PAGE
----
We set the dust-to-gas mass ratio to be $5.0 \times 10^{-3}$. The dust temperature $T_{{\rm dust}}$ is determined at the inner boundary of the dust shell. Derived parameters of post-AGB candidates are shown in Table 4. The interstellar extinction-corrected SEDs with a model fitting curve are shown in Figs. 4 and 5.

The IRAS data points for which flux density quality was equal to 1 were not used for fitting. BD+39$^{\circ}$4926 was not included since it is not a IRAS source. For IRAS 02143+5852, near-infrared data points were not used for calculation because of the near-infrared excess.

The fitting parameter $R_{{\rm in}}$ is transformed to $t_{{\rm dyn}}$, the dynamical time of the dust shell, by being divided by the assumed expansion velocity of the dust shell. While an average value of $V_{{\rm exp}} = 15\,{\rm km}\,{\rm s}^{-1}$ is used, the observed values in PPNe are found over some range, for example from 10 to 20 ${\rm km}\,{\rm s}^{-1}$ (Hu et al. 1994), and this is translated into an uncertainty in the dynamical time of the dust shell. $M_{{\rm dust+gas}}$ in Col. 6 of Table 4 is obtained from $M_{{\rm dust}}$ divided by the dust-to-gas mass ratio. We assume the duration time of AGB mass-loss phase is to be 10000 yr, therefore one can easily derive the mass-loss rate in AGB phase by dividing $M_{{\rm dust+gas}}$ by 104 yr.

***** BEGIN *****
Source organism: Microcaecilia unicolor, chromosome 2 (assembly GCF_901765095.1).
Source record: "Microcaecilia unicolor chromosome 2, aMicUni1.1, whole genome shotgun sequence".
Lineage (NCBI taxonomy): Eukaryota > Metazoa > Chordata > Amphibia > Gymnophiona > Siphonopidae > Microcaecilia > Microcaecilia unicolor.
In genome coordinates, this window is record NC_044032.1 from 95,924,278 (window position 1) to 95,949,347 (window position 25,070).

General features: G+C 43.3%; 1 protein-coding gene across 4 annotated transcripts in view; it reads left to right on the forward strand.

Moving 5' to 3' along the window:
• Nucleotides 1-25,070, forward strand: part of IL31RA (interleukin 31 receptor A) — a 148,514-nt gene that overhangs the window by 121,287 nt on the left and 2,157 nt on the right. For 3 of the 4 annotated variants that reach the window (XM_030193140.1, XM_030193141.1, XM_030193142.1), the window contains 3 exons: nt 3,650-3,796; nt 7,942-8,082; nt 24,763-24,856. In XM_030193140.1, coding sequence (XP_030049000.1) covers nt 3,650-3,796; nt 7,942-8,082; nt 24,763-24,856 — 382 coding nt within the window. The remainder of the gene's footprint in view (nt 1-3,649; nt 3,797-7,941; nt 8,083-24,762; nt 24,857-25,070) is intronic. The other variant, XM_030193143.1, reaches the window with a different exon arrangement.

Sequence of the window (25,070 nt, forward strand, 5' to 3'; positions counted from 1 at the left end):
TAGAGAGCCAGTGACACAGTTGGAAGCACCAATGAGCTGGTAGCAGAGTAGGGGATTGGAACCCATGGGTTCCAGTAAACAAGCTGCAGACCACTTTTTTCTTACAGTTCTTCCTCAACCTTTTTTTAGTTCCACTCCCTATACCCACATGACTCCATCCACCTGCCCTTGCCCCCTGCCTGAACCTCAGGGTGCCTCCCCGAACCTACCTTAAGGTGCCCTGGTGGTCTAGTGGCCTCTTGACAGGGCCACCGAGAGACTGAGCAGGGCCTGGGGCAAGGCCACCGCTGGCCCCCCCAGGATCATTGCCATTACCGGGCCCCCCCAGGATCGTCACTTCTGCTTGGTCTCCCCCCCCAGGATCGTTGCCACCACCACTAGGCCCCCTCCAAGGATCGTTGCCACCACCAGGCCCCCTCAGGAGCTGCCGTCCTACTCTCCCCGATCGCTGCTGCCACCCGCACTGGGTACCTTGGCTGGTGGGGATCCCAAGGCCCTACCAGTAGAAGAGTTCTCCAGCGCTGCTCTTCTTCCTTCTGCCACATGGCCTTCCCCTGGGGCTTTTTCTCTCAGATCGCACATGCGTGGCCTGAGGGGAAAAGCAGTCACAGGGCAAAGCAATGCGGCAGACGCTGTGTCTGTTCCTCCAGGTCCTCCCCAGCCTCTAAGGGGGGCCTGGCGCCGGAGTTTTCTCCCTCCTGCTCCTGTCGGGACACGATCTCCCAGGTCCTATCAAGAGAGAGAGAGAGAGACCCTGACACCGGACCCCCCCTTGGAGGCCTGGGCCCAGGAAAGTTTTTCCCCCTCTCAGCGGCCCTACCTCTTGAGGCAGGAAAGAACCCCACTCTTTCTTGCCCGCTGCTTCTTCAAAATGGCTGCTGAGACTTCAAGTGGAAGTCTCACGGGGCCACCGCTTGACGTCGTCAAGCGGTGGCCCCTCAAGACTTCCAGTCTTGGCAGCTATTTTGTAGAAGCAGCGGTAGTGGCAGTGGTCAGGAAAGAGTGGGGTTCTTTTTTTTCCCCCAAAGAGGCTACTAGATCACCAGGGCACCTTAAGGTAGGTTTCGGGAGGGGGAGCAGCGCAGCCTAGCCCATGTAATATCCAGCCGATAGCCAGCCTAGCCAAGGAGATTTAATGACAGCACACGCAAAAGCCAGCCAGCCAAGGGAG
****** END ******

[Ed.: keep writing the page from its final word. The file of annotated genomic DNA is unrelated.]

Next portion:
\par\includegraphics[angle=-90,width=8.5cm,clip]{fig6.eps} \end{figure} Figure 6: V0-[25] vs. [25]-[60] color-color diagram of the 16 observed IRAS sources which are post-AGB objects. Horizontal and vertical axes mean $ V_{0}+2.5\log({F}_{25\rm \,\mu m})$ and $2.5 \log ({F}_{60\rm \,\mu m}/{F}_{25\rm \,\mu m})$, respectively. V0 means V-band magnitude minus AV1 in Table 3. Open triangles have large position uncertainty (IRAS flux density quality = 1).
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Distances of post-AGB candidates were also estimated using the equation $M_{V} = ( V - A_{V} ) + 5 - 5 \log d $and $M_{V} = M_{{\rm bol}} - {\rm B.C}$. For all the post-AGB candidates, we used $M_{{\rm bol}}= -5.12$which correspond to $8000~L_{\odot}$. The value of the bolometric correction ${\rm B.C.}$ of each object was quoted from Schmidt-Kaler (1982) according to its spectral type. The AV values used are given in Table 3 (AV1). The last column of Table 4 shows estimated distances. The values of D calculated by two different methods agree within a factor of 1.5 except for IRAS 05089+0459. The observed optical to near-infrared energy distribution of this object is very similar to that of an early M star, requiring little extinction AV1 for this star. A strong contrast between the small extinction and the large far-infrared excess suggests an oblique torus or disk model for IRAS 05089+0459, but further observations are needed to confirm this hypothesis.